It has to be asked: was Ariel Sharon upset or angry at Bell’s cartoon depicting him as a child-eating ghoul? No, I am reliably informed that he was delighted. He was tickled pink. This reminds me of the story of French poet Charles Baudelaire who, in order to improve his image as a monster of depravity, began to circulate the story that he ate babies for breakfast.
The point about anti-Semitism is this: when people who are neutral to Jews — and that includes most people — are presented with gut-wrenchingly distasteful displays of anti-Semitism, the seed of philosemitism is sown in their hearts. Their first reaction is: How unfair this is to the Jews, how needlessly cruel.
Here lies the supreme paradox: Philosemitism can actually be manufactured through ironical and over-the-top displays of anti-Semitism. It’s all a part of social engineering.
* * *
A point worth bearing in mind is this: a Jew is permitted to tell an outrageous anti-Semitic joke that a non-Jew would be crucified for relating. Recently, National Security Adviser General James Jones gave a key note speech at the Washington Institute for Near East Policy and started the ball rolling by telling a joke depicting Jews as greedy merchants. He clearly meant no harm. He probably thought it would be obvious to his audience that he was merely sending up the silly anti-Semitic “canard” that Jews were just a bunch of moneygrubbing Shylocks.
“I’d like to begin with a story that I think is true,” General Jones begins, somewhat tactlessly. “A Taliban militant gets lost and is wandering around the desert looking for water. He finally arrives at a store run by a Jew and asks for water. The Jewish vendor tells him he doesn’t have any water but can gladly sell him a tie. The Taliban, the jokes goes on, begins to curse and yell at the Jewish storeowner. The Jew, unmoved, offers the rude militant an idea. Beyond the hill, there is a restaurant. They can sell you water. The Taliban keeps cursing and finally leaves toward the hill. An hour later he’s back at the tie store. He walks in and tells the merchant: ‘Your brother tells me I need a tie to get into the restaurant.’”
Frankly, I think that’s funny. And if a Jew starts grinding his teeth with rage at such an innocuous joke, there has to be something seriously wrong with him. But sure enough, the joke was condemned by Jewish groups everywhere. Abe Foxman thought it “inappropriate”, and the Jewish Forward thought it “insensitive”. (See also here).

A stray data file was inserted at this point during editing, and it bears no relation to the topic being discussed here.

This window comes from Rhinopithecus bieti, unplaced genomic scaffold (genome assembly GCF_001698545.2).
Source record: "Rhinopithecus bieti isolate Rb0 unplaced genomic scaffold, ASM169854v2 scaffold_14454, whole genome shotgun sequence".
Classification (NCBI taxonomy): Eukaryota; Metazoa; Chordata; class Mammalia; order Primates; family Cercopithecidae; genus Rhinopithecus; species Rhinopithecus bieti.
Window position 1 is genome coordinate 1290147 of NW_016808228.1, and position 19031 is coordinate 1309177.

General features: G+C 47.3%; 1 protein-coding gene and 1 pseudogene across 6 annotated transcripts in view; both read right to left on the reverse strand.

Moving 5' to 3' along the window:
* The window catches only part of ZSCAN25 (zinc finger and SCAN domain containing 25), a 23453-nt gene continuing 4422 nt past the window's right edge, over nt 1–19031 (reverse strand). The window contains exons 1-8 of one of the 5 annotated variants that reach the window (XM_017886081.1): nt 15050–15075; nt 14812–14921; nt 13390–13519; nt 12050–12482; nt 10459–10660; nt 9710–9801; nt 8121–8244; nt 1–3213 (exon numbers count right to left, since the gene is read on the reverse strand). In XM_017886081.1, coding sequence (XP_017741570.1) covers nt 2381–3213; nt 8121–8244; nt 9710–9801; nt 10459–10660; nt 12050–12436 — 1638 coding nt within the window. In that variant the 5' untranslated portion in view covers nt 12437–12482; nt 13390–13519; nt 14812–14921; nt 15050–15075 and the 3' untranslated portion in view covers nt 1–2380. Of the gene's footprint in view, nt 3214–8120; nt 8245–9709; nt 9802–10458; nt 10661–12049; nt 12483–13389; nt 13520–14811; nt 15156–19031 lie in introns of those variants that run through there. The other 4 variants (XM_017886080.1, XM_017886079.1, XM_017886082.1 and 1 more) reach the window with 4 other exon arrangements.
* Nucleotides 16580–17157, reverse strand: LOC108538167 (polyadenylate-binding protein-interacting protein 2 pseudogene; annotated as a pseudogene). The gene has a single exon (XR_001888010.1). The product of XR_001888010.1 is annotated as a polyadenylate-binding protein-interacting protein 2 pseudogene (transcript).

I have an anti-Zionist Jewish friend who told me this hilarious joke, adding a few embroideries of his own. He found it on a Jewish website, filed under “Israeli humor”. (See here). It’s the best example of Jewish self-mockery I’ve come across. I retell the joke in my own words, more or less as my Jewish friend told it to me.
If General Jones had told this joke, he would have been hanged, drawn and quartered.
This Israeli Jew arrives at Ben Gurion airport with two large suitcases. His name is Baruch and he’s been living in the United States. The customs agent opens up the first case and finds it stuffed with dollar bills. “How come you have all this money?” he asks.
Baruch grins and taps his hooked nose.
“Listen, I’ll tell you one way you can make a huge fortune in America. You just go into a public washroom and you see a guy having a pee. All you have to do is grab hold of his penis and say, ‘If you don’t donate ten bucks to Israel — for illegal settlements — I’m gonna cut off your goddamn penis!’ It’s fantastic, the amount of money you can make for Israel!”
“Wow, that’s cool!” says the customs agent. “So what’s in your other case?
Baruch shakes his head sadly.
“You just won’t believe,” he sighs, “the number of people in America who refuse to support Israel.”